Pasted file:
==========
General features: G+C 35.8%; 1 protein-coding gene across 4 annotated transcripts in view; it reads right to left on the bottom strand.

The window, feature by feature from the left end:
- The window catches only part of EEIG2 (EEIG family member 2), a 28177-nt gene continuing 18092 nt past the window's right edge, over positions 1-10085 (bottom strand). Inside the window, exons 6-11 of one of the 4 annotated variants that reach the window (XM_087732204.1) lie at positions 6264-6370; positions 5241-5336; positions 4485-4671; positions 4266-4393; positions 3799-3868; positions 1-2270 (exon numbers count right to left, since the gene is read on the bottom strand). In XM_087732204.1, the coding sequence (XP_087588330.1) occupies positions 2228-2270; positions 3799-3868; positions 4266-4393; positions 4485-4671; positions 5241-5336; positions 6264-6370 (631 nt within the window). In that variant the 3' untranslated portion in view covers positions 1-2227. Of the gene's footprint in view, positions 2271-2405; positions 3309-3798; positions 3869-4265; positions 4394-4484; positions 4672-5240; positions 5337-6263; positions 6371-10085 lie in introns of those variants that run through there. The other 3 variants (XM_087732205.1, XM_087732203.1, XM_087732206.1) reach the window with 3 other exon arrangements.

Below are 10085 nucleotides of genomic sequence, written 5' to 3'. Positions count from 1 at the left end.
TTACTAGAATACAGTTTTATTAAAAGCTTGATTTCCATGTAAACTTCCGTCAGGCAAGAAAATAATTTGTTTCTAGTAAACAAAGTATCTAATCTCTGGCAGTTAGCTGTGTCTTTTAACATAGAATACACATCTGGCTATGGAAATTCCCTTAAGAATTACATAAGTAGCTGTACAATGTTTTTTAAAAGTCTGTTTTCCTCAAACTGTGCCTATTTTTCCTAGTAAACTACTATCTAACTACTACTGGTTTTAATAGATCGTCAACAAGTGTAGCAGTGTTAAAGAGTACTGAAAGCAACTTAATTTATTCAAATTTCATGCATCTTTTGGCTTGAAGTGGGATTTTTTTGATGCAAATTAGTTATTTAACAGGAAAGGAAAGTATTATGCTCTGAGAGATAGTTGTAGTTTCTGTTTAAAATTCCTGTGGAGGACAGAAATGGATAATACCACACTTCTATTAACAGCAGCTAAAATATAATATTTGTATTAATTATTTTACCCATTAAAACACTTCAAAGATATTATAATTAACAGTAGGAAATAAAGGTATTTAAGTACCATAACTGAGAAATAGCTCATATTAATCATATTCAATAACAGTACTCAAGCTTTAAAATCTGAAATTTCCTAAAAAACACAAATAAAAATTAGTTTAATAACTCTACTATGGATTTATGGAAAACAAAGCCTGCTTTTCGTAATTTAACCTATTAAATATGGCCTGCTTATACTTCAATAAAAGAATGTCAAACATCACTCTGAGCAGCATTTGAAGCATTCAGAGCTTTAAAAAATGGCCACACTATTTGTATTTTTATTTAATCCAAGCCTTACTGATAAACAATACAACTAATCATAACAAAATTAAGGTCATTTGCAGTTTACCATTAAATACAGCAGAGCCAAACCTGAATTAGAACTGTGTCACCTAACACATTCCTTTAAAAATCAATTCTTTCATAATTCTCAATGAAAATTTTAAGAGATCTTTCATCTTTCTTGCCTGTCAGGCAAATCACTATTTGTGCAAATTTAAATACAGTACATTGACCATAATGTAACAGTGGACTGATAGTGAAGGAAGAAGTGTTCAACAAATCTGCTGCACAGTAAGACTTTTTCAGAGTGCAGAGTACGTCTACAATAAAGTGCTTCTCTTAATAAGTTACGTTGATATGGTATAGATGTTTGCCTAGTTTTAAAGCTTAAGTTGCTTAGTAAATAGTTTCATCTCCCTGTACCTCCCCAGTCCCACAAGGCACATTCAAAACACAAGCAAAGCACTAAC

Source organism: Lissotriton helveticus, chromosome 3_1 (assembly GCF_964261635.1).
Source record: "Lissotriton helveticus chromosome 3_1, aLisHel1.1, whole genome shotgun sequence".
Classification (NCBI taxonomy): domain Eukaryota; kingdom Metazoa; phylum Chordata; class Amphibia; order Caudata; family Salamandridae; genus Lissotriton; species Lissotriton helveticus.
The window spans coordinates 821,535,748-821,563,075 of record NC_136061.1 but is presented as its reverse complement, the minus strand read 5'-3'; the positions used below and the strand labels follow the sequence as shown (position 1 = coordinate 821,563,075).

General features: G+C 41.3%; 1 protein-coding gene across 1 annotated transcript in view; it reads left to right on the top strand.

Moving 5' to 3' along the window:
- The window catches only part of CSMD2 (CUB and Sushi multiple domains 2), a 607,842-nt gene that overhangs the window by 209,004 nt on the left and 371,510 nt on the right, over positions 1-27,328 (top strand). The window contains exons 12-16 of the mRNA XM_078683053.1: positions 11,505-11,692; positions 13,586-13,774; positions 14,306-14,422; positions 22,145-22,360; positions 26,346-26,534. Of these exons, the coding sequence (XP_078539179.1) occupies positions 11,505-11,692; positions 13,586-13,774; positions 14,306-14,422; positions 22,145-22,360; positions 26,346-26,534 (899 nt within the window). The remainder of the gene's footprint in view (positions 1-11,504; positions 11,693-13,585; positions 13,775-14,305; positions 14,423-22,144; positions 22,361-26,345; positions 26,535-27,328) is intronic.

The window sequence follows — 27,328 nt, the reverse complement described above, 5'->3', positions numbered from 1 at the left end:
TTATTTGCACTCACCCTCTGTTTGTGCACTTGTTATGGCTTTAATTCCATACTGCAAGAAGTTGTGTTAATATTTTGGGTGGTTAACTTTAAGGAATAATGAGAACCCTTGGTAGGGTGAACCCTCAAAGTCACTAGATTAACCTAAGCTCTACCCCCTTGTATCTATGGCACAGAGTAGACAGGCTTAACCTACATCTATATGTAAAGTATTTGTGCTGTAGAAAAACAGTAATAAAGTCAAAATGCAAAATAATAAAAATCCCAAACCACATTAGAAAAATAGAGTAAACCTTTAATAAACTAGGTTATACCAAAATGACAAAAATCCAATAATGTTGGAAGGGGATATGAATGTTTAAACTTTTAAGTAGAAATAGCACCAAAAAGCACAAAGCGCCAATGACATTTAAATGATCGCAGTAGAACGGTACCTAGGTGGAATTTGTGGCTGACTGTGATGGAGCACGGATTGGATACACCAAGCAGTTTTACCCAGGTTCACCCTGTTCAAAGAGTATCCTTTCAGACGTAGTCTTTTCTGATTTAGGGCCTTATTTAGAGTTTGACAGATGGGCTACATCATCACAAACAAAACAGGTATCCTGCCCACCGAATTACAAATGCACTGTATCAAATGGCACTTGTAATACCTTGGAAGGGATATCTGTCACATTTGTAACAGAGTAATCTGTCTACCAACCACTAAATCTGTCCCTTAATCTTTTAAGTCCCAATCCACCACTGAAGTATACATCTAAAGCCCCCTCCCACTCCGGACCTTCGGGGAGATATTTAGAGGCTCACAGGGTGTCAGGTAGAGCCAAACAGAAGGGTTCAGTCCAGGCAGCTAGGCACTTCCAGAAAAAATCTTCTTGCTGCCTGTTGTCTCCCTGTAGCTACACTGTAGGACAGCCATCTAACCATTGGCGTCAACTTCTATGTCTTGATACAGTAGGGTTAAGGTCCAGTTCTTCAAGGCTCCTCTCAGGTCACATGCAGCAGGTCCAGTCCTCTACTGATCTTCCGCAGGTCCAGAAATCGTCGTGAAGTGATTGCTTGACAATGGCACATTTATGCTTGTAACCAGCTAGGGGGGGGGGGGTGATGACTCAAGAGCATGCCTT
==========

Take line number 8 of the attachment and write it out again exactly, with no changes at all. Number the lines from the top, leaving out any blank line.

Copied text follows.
Classification (NCBI taxonomy): domain Eukaryota; kingdom Metazoa; phylum Chordata; class Amphibia; order Caudata; family Salamandridae; genus Lissotriton; species Lissotriton helveticus.